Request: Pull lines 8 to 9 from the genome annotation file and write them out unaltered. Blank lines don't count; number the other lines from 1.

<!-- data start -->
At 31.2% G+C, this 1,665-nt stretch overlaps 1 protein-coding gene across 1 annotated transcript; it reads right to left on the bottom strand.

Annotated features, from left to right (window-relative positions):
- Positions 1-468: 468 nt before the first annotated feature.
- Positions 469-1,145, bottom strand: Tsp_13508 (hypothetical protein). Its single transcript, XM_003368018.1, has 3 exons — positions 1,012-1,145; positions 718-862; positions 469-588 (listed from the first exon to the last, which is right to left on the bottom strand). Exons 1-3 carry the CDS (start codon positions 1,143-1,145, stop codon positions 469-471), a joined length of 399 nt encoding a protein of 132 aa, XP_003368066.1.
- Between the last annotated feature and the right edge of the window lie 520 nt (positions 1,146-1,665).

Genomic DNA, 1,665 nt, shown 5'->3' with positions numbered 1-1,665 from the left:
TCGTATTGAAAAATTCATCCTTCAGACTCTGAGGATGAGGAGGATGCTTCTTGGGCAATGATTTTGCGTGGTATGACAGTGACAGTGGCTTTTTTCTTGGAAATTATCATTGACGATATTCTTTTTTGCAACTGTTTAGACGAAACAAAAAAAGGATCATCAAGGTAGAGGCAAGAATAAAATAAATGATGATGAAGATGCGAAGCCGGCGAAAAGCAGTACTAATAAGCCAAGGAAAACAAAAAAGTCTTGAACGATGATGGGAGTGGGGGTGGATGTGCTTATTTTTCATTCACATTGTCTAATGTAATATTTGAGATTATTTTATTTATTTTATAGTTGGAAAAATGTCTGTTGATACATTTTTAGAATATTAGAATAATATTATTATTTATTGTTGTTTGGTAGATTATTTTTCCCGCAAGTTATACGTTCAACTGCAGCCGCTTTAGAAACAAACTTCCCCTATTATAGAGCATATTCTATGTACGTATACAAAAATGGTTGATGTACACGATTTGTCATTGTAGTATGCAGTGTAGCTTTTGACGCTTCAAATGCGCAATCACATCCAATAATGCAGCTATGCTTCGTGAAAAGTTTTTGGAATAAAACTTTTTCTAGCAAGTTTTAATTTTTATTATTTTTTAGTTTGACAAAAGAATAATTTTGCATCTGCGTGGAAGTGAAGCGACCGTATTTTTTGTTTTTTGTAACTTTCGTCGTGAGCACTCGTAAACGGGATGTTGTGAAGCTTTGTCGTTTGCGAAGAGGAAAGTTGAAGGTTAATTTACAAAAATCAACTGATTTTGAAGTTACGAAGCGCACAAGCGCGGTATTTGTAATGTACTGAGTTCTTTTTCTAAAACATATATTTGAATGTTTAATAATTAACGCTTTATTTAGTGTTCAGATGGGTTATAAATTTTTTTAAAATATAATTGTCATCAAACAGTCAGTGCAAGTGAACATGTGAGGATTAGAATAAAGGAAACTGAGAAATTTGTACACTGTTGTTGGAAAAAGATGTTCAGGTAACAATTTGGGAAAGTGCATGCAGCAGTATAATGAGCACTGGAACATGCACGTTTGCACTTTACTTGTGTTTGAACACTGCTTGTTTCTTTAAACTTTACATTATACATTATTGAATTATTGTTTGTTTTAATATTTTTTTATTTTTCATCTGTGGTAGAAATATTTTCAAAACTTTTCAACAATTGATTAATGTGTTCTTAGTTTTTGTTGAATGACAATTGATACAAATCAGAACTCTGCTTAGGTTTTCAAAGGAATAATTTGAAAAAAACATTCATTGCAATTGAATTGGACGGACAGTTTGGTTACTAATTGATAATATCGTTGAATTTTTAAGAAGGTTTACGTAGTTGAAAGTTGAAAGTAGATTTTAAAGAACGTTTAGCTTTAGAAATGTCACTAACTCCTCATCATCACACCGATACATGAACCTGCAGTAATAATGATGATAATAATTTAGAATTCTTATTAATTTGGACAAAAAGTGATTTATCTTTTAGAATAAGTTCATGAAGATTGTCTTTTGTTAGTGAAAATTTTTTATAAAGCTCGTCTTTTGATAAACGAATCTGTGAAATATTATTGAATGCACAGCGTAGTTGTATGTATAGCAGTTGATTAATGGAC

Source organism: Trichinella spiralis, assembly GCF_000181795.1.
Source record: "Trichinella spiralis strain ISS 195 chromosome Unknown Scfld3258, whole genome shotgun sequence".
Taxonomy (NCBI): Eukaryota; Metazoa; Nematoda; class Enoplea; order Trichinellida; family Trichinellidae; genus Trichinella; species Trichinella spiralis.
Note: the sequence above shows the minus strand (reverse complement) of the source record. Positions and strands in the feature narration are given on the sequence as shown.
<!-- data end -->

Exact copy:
Source organism: Trichinella spiralis, assembly GCF_000181795.1.
Source record: "Trichinella spiralis strain ISS 195 chromosome Unknown Scfld3258, whole genome shotgun sequence".